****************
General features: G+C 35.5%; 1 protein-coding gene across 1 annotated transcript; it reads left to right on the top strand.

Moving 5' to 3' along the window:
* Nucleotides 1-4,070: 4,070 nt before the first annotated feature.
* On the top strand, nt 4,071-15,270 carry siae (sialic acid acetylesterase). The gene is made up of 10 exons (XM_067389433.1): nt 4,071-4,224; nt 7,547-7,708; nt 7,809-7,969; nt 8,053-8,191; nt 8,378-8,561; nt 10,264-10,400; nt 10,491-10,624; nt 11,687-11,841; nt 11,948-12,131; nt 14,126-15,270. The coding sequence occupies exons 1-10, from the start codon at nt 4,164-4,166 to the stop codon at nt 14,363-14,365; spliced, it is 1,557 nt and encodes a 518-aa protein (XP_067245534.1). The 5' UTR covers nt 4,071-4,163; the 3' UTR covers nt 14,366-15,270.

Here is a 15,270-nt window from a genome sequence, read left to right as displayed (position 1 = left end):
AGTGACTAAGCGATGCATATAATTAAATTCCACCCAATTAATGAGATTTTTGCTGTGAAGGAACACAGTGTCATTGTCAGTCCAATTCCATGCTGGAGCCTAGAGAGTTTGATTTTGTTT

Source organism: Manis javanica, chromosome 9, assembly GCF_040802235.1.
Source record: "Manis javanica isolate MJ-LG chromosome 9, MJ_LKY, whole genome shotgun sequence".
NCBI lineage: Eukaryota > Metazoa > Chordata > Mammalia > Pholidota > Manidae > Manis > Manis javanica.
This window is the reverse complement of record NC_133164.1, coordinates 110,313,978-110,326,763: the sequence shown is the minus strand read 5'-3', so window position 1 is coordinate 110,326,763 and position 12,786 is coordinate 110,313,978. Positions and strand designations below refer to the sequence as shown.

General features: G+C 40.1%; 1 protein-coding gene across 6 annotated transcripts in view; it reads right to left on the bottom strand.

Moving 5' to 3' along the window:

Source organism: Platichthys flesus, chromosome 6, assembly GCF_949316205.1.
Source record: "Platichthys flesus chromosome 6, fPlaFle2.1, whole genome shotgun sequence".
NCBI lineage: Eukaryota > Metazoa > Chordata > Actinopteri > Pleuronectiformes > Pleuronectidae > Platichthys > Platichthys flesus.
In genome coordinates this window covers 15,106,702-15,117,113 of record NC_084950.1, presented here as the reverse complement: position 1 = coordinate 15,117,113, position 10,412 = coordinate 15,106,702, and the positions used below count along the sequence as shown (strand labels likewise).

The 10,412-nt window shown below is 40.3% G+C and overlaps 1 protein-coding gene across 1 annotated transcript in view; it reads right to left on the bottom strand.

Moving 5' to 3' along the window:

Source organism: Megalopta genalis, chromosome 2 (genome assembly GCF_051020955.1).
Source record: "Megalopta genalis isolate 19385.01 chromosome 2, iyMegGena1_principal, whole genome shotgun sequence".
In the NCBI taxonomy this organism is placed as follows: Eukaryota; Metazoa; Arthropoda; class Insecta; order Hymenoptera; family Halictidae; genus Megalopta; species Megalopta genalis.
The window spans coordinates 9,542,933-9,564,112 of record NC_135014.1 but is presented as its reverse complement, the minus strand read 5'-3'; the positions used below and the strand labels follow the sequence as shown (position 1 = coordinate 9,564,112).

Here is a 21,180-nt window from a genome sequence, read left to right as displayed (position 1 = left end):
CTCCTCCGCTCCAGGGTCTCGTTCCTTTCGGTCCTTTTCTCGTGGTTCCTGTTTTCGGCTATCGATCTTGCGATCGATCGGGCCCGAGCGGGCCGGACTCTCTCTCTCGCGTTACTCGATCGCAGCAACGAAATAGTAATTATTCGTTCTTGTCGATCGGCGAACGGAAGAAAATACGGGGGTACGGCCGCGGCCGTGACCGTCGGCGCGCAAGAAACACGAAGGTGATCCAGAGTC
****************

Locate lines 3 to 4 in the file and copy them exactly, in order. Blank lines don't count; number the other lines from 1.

* Nucleotides 1-4,070: 4,070 nt before the first annotated feature.
* On the top strand, nt 4,071-15,270 carry siae (sialic acid acetylesterase). The gene is made up of 10 exons (XM_067389433.1): nt 4,071-4,224; nt 7,547-7,708; nt 7,809-7,969; nt 8,053-8,191; nt 8,378-8,561; nt 10,264-10,400; nt 10,491-10,624; nt 11,687-11,841; nt 11,948-12,131; nt 14,126-15,270. The coding sequence occupies exons 1-10, from the start codon at nt 4,164-4,166 to the stop codon at nt 14,363-14,365; spliced, it is 1,557 nt and encodes a 518-aa protein (XP_067245534.1). The 5' UTR covers nt 4,071-4,163; the 3' UTR covers nt 14,366-15,270.